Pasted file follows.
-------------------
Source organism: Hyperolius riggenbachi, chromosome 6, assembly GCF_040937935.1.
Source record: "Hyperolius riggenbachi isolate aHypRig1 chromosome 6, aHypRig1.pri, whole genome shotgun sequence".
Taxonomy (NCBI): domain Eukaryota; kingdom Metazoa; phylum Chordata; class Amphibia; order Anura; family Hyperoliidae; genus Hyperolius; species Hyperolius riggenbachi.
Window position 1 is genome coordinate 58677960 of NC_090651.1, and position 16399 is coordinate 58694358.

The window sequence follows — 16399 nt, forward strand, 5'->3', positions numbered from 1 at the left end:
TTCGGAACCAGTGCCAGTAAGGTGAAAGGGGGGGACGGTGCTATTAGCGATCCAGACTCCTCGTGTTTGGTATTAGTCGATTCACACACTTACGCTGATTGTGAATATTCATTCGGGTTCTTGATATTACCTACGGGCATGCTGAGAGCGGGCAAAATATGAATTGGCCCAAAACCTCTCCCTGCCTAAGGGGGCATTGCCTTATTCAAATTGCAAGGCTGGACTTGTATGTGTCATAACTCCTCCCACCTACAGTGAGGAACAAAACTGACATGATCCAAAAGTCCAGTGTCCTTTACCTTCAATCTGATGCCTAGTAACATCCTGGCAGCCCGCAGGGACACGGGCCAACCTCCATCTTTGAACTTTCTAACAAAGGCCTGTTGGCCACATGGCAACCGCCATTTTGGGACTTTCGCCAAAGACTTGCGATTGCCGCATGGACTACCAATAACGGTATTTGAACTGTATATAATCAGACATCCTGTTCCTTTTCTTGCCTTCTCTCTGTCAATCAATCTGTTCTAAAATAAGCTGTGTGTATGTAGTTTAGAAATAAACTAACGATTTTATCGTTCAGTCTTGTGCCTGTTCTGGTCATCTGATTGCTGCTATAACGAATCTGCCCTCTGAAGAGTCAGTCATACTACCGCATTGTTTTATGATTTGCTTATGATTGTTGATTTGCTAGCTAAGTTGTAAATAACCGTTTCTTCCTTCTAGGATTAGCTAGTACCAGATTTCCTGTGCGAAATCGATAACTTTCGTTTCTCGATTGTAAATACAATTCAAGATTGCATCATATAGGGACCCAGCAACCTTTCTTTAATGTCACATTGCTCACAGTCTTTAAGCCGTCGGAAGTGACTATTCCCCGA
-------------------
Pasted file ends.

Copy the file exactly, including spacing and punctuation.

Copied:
Source organism: Hyperolius riggenbachi, chromosome 6, assembly GCF_040937935.1.
Source record: "Hyperolius riggenbachi isolate aHypRig1 chromosome 6, aHypRig1.pri, whole genome shotgun sequence".
Taxonomy (NCBI): domain Eukaryota; kingdom Metazoa; phylum Chordata; class Amphibia; order Anura; family Hyperoliidae; genus Hyperolius; species Hyperolius riggenbachi.
Window position 1 is genome coordinate 58677960 of NC_090651.1, and position 16399 is coordinate 58694358.

The window sequence follows — 16399 nt, forward strand, 5'->3', positions numbered from 1 at the left end:
TTCGGAACCAGTGCCAGTAAGGTGAAAGGGGGGGACGGTGCTATTAGCGATCCAGACTCCTCGTGTTTGGTATTAGTCGATTCACACACTTACGCTGATTGTGAATATTCATTCGGGTTCTTGATATTACCTACGGGCATGCTGAGAGCGGGCAAAATATGAATTGGCCCAAAACCTCTCCCTGCCTAAGGGGGCATTGCCTTATTCAAATTGCAAGGCTGGACTTGTATGTGTCATAACTCCTCCCACCTACAGTGAGGAACAAAACTGACATGATCCAAAAGTCCAGTGTCCTTTACCTTCAATCTGATGCCTAGTAACATCCTGGCAGCCCGCAGGGACACGGGCCAACCTCCATCTTTGAACTTTCTAACAAAGGCCTGTTGGCCACATGGCAACCGCCATTTTGGGACTTTCGCCAAAGACTTGCGATTGCCGCATGGACTACCAATAACGGTATTTGAACTGTATATAATCAGACATCCTGTTCCTTTTCTTGCCTTCTCTCTGTCAATCAATCTGTTCTAAAATAAGCTGTGTGTATGTAGTTTAGAAATAAACTAACGATTTTATCGTTCAGTCTTGTGCCTGTTCTGGTCATCTGATTGCTGCTATAACGAATCTGCCCTCTGAAGAGTCAGTCATACTACCGCATTGTTTTATGATTTGCTTATGATTGTTGATTTGCTAGCTAAGTTGTAAATAACCGTTTCTTCCTTCTAGGATTAGCTAGTACCAGATTTCCTGTGCGAAATCGATAACTTTCGTTTCTCGATTGTAAATACAATTCAAGATTGCATCATATAGGGACCCAGCAACCTTTCTTTAATGTCACATTGCTCACAGTCTTTAAGCCGTCGGAAGTGACTATTCCCCGA